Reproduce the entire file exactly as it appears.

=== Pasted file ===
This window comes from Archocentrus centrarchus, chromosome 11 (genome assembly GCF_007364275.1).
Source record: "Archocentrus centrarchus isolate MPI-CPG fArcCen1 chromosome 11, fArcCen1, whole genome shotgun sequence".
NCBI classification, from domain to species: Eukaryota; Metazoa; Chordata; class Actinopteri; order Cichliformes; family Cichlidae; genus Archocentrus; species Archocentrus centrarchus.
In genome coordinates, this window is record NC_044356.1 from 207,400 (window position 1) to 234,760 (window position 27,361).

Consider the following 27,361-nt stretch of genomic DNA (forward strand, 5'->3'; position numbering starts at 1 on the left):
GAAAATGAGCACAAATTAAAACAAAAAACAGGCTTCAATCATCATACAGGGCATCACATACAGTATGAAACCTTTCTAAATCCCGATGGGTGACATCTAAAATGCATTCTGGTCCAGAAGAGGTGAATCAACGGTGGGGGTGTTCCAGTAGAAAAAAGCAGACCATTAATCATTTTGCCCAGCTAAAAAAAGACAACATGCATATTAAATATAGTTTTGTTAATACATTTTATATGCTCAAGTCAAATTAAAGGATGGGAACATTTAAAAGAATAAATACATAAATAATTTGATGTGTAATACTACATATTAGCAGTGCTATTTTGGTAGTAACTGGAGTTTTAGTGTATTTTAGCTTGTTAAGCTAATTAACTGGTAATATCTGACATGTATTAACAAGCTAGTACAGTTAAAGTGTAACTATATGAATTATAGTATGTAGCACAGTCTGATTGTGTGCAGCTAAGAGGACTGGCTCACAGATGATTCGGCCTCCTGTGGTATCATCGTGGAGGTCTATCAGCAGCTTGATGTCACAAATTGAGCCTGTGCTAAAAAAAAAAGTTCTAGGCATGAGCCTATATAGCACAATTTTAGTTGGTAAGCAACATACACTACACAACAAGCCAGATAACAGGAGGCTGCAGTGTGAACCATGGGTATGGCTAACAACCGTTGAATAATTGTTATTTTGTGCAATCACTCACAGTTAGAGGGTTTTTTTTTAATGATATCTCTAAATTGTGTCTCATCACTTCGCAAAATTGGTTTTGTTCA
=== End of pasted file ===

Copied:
This window comes from Archocentrus centrarchus, chromosome 11 (genome assembly GCF_007364275.1).
Source record: "Archocentrus centrarchus isolate MPI-CPG fArcCen1 chromosome 11, fArcCen1, whole genome shotgun sequence".
NCBI classification, from domain to species: Eukaryota; Metazoa; Chordata; class Actinopteri; order Cichliformes; family Cichlidae; genus Archocentrus; species Archocentrus centrarchus.
In genome coordinates, this window is record NC_044356.1 from 207,400 (window position 1) to 234,760 (window position 27,361).

Consider the following 27,361-nt stretch of genomic DNA (forward strand, 5'->3'; position numbering starts at 1 on the left):
GAAAATGAGCACAAATTAAAACAAAAAACAGGCTTCAATCATCATACAGGGCATCACATACAGTATGAAACCTTTCTAAATCCCGATGGGTGACATCTAAAATGCATTCTGGTCCAGAAGAGGTGAATCAACGGTGGGGGTGTTCCAGTAGAAAAAAGCAGACCATTAATCATTTTGCCCAGCTAAAAAAAGACAACATGCATATTAAATATAGTTTTGTTAATACATTTTATATGCTCAAGTCAAATTAAAGGATGGGAACATTTAAAAGAATAAATACATAAATAATTTGATGTGTAATACTACATATTAGCAGTGCTATTTTGGTAGTAACTGGAGTTTTAGTGTATTTTAGCTTGTTAAGCTAATTAACTGGTAATATCTGACATGTATTAACAAGCTAGTACAGTTAAAGTGTAACTATATGAATTATAGTATGTAGCACAGTCTGATTGTGTGCAGCTAAGAGGACTGGCTCACAGATGATTCGGCCTCCTGTGGTATCATCGTGGAGGTCTATCAGCAGCTTGATGTCACAAATTGAGCCTGTGCTAAAAAAAAAAGTTCTAGGCATGAGCCTATATAGCACAATTTTAGTTGGTAAGCAACATACACTACACAACAAGCCAGATAACAGGAGGCTGCAGTGTGAACCATGGGTATGGCTAACAACCGTTGAATAATTGTTATTTTGTGCAATCACTCACAGTTAGAGGGTTTTTTTTTAATGATATCTCTAAATTGTGTCTCATCACTTCGCAAAATTGGTTTTGTTCA